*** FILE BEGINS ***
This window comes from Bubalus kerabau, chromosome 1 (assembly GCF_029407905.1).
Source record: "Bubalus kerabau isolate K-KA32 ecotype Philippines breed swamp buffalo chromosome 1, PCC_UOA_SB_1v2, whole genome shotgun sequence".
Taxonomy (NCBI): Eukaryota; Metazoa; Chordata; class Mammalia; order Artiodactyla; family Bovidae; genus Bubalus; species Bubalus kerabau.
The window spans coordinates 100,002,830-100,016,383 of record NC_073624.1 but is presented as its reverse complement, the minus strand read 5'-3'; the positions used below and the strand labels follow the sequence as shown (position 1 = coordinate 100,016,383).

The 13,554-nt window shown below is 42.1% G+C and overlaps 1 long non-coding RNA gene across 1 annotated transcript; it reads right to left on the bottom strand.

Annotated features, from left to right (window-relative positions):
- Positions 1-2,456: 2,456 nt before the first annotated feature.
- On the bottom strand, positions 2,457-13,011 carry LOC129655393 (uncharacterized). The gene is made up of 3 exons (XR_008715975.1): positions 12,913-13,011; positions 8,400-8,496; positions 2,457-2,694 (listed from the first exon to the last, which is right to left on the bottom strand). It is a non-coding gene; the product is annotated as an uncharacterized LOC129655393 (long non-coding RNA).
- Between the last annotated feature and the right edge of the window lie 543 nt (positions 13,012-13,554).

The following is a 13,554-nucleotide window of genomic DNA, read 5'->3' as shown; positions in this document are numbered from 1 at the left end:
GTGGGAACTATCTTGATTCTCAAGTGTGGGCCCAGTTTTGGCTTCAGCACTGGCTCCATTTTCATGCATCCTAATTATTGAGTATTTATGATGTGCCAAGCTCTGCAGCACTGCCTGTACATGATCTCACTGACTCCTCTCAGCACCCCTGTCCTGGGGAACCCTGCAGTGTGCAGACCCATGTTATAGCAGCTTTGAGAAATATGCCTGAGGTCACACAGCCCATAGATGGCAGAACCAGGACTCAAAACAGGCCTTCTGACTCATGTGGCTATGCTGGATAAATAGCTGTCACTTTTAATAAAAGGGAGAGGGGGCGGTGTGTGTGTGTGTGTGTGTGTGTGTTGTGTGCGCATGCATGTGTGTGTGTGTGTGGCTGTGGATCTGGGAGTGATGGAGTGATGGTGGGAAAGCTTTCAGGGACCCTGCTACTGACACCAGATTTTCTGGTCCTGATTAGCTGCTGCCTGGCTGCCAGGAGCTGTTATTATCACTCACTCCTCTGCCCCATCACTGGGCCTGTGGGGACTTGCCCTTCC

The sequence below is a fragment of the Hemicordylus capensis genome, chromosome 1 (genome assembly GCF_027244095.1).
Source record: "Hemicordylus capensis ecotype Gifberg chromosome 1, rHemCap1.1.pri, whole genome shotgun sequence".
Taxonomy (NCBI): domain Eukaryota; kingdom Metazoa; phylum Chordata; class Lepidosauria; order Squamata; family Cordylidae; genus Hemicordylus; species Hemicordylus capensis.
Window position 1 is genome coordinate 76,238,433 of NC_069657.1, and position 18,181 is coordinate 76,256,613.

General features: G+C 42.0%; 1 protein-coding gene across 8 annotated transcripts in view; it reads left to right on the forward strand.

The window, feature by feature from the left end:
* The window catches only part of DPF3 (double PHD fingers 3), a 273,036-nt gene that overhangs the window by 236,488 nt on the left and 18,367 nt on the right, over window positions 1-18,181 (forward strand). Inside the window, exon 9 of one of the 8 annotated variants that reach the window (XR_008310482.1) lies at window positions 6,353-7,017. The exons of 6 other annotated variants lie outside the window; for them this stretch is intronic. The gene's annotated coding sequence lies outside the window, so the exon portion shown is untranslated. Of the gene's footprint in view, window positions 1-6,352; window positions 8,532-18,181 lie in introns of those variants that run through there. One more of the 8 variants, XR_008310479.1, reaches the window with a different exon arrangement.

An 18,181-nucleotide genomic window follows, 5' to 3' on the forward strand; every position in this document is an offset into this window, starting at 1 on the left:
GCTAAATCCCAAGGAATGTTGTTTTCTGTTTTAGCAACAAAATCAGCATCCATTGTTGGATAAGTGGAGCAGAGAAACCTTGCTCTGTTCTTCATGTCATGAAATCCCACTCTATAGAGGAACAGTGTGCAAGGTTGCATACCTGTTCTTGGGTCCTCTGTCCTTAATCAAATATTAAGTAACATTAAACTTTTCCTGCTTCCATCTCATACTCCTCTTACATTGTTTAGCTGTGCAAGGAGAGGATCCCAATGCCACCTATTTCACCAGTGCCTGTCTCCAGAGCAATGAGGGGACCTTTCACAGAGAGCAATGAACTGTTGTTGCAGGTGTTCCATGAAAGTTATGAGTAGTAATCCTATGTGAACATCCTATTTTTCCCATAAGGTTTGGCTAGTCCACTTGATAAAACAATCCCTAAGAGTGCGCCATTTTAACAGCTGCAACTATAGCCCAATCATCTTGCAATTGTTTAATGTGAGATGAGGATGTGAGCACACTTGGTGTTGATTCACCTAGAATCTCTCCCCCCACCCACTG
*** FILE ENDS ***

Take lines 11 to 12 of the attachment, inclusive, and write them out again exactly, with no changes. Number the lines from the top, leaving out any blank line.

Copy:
GTGGGAACTATCTTGATTCTCAAGTGTGGGCCCAGTTTTGGCTTCAGCACTGGCTCCATTTTCATGCATCCTAATTATTGAGTATTTATGATGTGCCAAGCTCTGCAGCACTGCCTGTACATGATCTCACTGACTCCTCTCAGCACCCCTGTCCTGGGGAACCCTGCAGTGTGCAGACCCATGTTATAGCAGCTTTGAGAAATATGCCTGAGGTCACACAGCCCATAGATGGCAGAACCAGGACTCAAAACAGGCCTTCTGACTCATGTGGCTATGCTGGATAAATAGCTGTCACTTTTAATAAAAGGGAGAGGGGGCGGTGTGTGTGTGTGTGTGTGTGTGTGTTGTGTGCGCATGCATGTGTGTGTGTGTGTGGCTGTGGATCTGGGAGTGATGGAGTGATGGTGGGAAAGCTTTCAGGGACCCTGCTACTGACACCAGATTTTCTGGTCCTGATTAGCTGCTGCCTGGCTGCCAGGAGCTGTTATTATCACTCACTCCTCTGCCCCATCACTGGGCCTGTGGGGACTTGCCCTTCC

The sequence below is a fragment of the Hemicordylus capensis genome, chromosome 1 (genome assembly GCF_027244095.1).